January 22, 1926. Washington, D.C. “Arcade Hockey Club.” And if roller hockey isn’t your cup of tea, we also have Billiards Dancing Bowling.
Washington, D.C., circa 1919. “Sennett girls.” Producer Mack Sennett’s comedy reels featured a bevy of “bathing beauties,” among them Marvel Rea, seen here in the harlequin costume. National Photo Company.
1962, Seattle, Washington, USA – A little girl listens in on The Hearing Exhibition at the Seattle World’s Fair.
Space Pilots. Minneapolis, Minnesota: A small boy’s dream of piloting a rocket ship through outer space came as nearly true as modern science could make it for plastic-helmeted Johnny Bower (left), and Neil Smith, both seven years old. The youngsters got their big break when Minneapolis-Honeywell’s Aeronautical company invited them, among other young sons of technical employees to visit the plant and see what their dads were doing. “Pilots” Bower and Smith are manipulating special computing equipment developed to duplicate characteristics of supersonic craft and the flight conditions they might be expected to encounter.
Host Bud Collyer brings laughter and smiles to the faces of panelists Polly Bergen, Ralph Bellamy and Kitty Carlisle while Hy Gardner remains only mildly amused.
Nazis burn the library of Magnus Hirschfeld’s Institute for Sexual Science in Berlin, 1933. In doing so countless texts and documentation of early 20th century LGBTQ* history disappears. Remember, it’s never “just some books.”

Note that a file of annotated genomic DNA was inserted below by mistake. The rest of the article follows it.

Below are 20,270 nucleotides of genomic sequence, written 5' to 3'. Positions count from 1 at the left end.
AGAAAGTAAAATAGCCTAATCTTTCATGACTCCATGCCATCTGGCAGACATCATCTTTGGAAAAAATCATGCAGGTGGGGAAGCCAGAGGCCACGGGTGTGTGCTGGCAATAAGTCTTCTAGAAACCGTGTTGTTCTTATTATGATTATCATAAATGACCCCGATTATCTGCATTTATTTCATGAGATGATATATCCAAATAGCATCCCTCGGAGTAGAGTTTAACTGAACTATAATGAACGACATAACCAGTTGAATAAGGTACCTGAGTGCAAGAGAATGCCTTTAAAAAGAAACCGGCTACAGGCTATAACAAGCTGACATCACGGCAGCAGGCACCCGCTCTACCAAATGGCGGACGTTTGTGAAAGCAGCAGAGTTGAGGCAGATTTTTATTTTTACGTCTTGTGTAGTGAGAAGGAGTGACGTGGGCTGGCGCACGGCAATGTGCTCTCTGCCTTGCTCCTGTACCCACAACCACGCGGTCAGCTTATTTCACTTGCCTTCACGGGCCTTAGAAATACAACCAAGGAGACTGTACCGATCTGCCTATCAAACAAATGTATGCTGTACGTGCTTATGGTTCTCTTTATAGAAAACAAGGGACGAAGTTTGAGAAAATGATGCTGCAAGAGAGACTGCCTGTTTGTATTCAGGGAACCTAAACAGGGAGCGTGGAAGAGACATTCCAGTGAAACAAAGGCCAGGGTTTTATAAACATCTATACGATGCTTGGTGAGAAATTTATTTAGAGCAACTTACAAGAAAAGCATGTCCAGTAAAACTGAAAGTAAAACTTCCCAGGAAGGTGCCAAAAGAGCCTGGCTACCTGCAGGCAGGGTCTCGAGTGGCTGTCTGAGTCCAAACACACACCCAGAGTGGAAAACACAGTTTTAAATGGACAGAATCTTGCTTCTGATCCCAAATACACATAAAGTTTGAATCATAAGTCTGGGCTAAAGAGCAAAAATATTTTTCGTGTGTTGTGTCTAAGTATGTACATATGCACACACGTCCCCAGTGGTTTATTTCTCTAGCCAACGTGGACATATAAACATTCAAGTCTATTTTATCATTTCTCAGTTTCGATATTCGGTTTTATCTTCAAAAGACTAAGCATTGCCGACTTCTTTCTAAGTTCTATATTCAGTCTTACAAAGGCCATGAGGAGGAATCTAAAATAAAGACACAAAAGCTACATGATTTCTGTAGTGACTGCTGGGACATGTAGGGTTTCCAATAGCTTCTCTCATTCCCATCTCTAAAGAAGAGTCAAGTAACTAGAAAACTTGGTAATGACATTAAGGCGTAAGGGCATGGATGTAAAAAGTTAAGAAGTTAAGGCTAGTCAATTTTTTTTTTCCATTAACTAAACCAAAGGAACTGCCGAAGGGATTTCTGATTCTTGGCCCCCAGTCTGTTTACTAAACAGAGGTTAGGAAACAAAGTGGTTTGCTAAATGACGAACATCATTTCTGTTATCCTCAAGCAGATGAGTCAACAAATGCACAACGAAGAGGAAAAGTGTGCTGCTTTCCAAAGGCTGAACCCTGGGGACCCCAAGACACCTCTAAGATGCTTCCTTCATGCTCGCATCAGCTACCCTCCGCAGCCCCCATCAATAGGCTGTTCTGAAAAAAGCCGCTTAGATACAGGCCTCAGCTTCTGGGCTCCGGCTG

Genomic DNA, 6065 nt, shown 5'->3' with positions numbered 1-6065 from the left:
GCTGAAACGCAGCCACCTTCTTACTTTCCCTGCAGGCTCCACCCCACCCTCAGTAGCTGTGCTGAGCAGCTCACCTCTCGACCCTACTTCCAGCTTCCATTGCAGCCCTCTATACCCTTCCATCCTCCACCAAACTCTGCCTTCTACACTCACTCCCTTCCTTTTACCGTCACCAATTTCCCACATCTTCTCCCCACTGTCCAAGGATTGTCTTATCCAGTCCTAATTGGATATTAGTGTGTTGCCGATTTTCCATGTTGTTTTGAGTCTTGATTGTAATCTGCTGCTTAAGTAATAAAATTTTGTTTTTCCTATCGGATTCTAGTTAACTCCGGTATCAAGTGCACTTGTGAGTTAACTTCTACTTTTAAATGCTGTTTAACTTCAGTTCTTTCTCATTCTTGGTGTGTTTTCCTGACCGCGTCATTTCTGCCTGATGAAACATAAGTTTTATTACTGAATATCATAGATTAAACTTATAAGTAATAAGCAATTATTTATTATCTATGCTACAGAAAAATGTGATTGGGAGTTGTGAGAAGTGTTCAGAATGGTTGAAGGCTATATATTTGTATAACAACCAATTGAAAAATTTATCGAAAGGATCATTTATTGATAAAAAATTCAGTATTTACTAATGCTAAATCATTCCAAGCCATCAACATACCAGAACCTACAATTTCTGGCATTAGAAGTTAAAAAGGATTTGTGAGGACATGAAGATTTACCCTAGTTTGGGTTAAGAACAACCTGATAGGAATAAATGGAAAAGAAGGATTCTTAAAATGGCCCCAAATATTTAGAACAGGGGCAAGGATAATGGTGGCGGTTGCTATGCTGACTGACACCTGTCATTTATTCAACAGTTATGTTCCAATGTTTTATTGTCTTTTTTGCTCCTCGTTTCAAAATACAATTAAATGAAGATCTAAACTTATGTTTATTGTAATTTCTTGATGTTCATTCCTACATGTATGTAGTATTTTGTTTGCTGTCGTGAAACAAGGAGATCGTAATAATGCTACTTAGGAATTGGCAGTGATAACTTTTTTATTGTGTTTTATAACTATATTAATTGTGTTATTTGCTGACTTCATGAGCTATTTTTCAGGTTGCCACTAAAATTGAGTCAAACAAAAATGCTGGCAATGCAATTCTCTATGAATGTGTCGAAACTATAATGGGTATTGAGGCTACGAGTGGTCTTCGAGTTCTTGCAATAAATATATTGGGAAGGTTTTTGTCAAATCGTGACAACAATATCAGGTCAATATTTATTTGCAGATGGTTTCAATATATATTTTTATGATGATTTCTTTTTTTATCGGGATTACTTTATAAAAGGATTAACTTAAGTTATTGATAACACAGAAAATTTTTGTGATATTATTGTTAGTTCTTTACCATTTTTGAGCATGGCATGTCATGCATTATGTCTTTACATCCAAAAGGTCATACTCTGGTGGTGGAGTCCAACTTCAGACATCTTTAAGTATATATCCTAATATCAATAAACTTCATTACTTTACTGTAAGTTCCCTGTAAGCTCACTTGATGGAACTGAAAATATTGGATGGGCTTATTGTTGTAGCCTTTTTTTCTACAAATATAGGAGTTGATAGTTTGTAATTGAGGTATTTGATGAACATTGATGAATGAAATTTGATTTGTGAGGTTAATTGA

Nun using card catalogue in the New York Public Library, 1944. Alfred Eisenstaedt.
THE HOWDY CLUB A lesbian bar on 3rd Street in the Village. Club was open from the 1930s-1940s. (Above picture - Howdy Club’s football team, circa 1940)
Mattachine Society Inc, of New York 1966 (Poster reads: Homosexuals are different…. but… we believe they have the right to be. We believe that the civil rights and human dignity of homosexuals are as precious as those of any other citizen… we believe that the homosexual has the right to live, work and participate in a free society. Mattachine defends the rights of homosexuals and tries to create a climate of understanding and acceptance.)
August 1942. "Inspecting thousands of drills each day, women employed by a large Midwest drill and tool company must learn to detect the tiniest flaw in these vital machine accessories. Republic Drill and Tool Co., Chicago." Medium format negative by Ann Rosener for the Office of War Information.
Rest assured, the Morris Minor is one of the world’s safest cars. 1954.
One, Inc. was the FIRST pro-gay publication in the United States. Started by members of the Mattachine Society, One, Inc. focused on gay men’s issues, health and political rights. The premier issue launched November 1952. (Above Picture: One, Inc.’s August 1958 issues (almost 11 years BEFORE Stonewall) claiming homosexual pride.)
So many great things to post about today. Shorpy has more great early 20th-century images of DC:
Washington, D.C., circa 1919. "Red Cross ambulances at Washington Monument." Harris & Ewing Collection glass negative.
September 1935. Washington, D.C. "Front of Negro home near Capitol. Interiors of these homes vary little. A chair or two and a table, a bed and perhaps an extra mattress on the floor cares for six to ten people." 35mm nitrate negative by Carl Mydans for the Farm Security Administration.
Fuck Yeah Women’s History has an anti-suffrage cartoon from 1915, the mug shot of Julia Aaron, one of the Freedom Riders, and the Motorcycle Queen of Miami, Bessie Stringfield.